Nanoparticle Albumin-bound Paclitaxel: a Novel Cremphor-EL®-free Formulation of Paclitaxel

Thomas E Stinchcombe

Disclosures

Nanomedicine. 2007;2(4):415-423. 

In This Article

Abstract and Introduction

Abstract

Standard formulation paclitaxel requires the use of solvents, such as Cremphor-EL®, which contribute to some of the toxicities commonly associated with paclitaxel-based therapy. Nanoparticle albumin-bound paclitaxel (nab™-paclitaxel) is a novel solvent-free formulation of paclitaxel. The formulation is prepared by high-pressure homogenization of paclitaxel in the presence of serum albumin into a nanoparticle colloidal suspension. The human albumin-stabilized paclitaxel particles have an average size of 130 nm. Nab-paclitaxel has several practical advantages over Cremphor-EL-paclitaxel, including a shorter infusion time (30 min) and no need for premedications for hypersensitivity reactions. The nab-paclitaxel formulation eliminates the impact of Cremphor-EL on paclitaxel pharmacokinetics and utilizes the endogenous albumin transport mechanisms to concentrate nab-paclitaxel within the tumor. A recent Phase III trial compared nab- and Cremphor-EL-paclitaxel in patients with metastatic breast cancer. Patients treated with nab-paclitaxel experienced a higher response, longer time to tumor progression and, in patients receiving second-line or greater therapy, a longer median survival. Patients treated with nab-paclitaxel had a significantly lower rate of severe neutropenia and a higher rate of sensory neuropathy. The preclinical and clinical data indicate that the nab-paclitaxel formulation has significant advantages over Cremphor-EL-paclitaxel.

Introduction

Paclitaxel was first identified as a crude extract from the bark of the North American pacific yew tree, Taxus brevifolia, and was subsequently found to have antineoplastic activity against a wide variety of malignancies.[1] Paclitaxel binds to tubulin, causing the development of excessively stable, nonfunctional microtubules. The development of these stable microtubules effectively inhibits mitosis, motility and intracellular transport within malignant cells.[2,3] Paclitaxel has been approved by the US FDA for the treatment of breast cancer, ovarian cancer and non-small-cell lung cancer (NSCLC). While highly effective, paclitaxel has several burdensome side effects, including hypersensitivity reactions, peripheral neuropathy, arthalgias, myalgias and neutropenia.[4,5] Paclitaxel is highly hydrophobic, and commercially available formulations require polyoxyethylated castor oil, Cremphor EL® (CrEL), and an ethanol vehicle to allow parental administration. The amount of CrEL required for paclitaxel is significantly higher than for other drugs containing CrEL.[6] The CrEL is responsible for the hypersensitivity reactions seen with paclitaxel and may contribute to the development of neuropathy.[7,8] The presence of the CrEL requires premedication with antihistamines and corticosteroids to prevent hypersensitivity reactions and, despite these premedications, approximately 40% of all patients will have minor reactions (e.g., flushing and rash) and 3% will have life-threatening reactions.[9,10] CrEL also causes leaching of the plasticizers from polyvinyl chloride (PC) bags and infusions sets, thus paclitaxel must be prepared and infused using non-PVC infusion systems and in-line filtration.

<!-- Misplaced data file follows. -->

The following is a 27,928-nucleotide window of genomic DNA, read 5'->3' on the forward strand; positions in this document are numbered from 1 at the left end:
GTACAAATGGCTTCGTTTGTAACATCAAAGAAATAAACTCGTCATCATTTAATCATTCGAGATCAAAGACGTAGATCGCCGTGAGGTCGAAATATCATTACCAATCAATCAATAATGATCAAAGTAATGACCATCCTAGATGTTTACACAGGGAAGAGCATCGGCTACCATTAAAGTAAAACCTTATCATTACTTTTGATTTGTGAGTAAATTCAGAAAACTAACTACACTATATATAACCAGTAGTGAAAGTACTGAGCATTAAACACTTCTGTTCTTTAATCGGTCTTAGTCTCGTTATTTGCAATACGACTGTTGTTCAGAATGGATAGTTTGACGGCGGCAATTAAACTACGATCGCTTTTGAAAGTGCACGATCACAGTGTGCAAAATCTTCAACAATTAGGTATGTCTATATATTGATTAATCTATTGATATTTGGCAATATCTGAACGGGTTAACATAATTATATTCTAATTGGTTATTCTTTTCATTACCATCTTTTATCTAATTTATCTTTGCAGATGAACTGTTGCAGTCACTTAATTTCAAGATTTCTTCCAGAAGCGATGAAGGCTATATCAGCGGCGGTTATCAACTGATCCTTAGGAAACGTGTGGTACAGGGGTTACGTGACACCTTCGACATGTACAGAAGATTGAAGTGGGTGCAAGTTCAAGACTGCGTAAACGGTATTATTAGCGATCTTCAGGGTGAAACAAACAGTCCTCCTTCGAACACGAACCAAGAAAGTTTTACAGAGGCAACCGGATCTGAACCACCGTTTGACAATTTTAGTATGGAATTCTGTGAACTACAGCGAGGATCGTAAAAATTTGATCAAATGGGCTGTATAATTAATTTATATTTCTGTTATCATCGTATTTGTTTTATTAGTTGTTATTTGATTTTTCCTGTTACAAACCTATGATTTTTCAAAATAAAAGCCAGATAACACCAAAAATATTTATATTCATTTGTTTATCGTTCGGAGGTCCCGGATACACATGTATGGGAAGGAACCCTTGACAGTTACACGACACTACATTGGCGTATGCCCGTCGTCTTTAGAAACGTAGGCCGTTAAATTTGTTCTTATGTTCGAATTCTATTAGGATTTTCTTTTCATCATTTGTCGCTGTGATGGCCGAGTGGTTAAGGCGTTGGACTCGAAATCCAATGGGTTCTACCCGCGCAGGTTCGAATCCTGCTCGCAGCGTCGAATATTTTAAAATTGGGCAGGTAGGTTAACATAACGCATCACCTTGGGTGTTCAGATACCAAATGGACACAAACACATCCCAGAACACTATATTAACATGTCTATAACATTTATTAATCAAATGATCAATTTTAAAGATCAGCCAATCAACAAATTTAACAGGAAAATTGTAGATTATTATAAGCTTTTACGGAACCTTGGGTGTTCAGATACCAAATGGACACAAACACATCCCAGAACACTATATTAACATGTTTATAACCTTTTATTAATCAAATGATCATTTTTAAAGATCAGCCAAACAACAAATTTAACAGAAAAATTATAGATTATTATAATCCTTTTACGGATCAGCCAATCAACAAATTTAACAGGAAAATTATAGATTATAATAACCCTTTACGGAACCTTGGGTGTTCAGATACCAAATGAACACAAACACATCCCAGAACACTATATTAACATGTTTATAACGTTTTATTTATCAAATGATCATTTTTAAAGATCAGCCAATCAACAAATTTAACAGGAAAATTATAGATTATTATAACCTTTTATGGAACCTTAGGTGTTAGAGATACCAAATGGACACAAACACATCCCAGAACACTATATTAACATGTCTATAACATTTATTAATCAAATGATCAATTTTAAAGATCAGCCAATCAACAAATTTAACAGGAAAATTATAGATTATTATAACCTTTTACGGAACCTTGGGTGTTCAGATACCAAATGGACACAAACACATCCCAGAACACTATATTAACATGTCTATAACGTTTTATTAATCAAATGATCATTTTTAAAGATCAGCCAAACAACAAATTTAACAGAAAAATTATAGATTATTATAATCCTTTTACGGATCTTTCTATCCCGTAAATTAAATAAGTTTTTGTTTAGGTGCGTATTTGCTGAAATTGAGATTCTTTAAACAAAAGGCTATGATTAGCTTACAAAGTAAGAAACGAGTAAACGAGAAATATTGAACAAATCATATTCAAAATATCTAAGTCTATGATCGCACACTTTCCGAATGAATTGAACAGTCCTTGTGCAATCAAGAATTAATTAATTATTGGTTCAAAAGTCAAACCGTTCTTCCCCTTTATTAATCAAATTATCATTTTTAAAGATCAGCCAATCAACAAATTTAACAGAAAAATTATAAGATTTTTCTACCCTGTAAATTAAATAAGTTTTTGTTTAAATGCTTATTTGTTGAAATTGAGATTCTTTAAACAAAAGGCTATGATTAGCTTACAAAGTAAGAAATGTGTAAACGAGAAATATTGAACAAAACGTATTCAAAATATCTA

Nanoparticle albumin-bound paclitaxel (nab™-paclitaxel; ABI-007; Abraxane®) is a novel CrEL-free formulation of paclitaxel. This formulation is prepared by high-pressure homogenization of paclitaxel in the presence of serum albumin, resulting in a nanoparticle colloidal suspension.[11] The albumin concentration is 3-4%, which is similar to the albumin concentration in the blood.[12] The human albumin-stabilized paclitaxel particles have an average size of approximately 130 nm, which allows intravenous infusion without the risk of capillary blockage.[6]Nab-paclitaxel can be reconstituted in normal saline at concentrations of 2-10 mg/ml compared with 0.3-1.2 mg/ml for CrEL-paclitaxel; therefore, the volume and infusion time are reduced.[11] The nab-paclitaxel formulation provides several practical advantages over CrEL-paclitaxel: premedications for hypersensitivity reactions are not required, the infusion time is shorter (30 min for nab-paclitaxel vs 3 h for CrEL-paclitaxel) and conventional infusion equipment may safely be used since there is no danger of leaching plasticizers from infusion bags or tubing.

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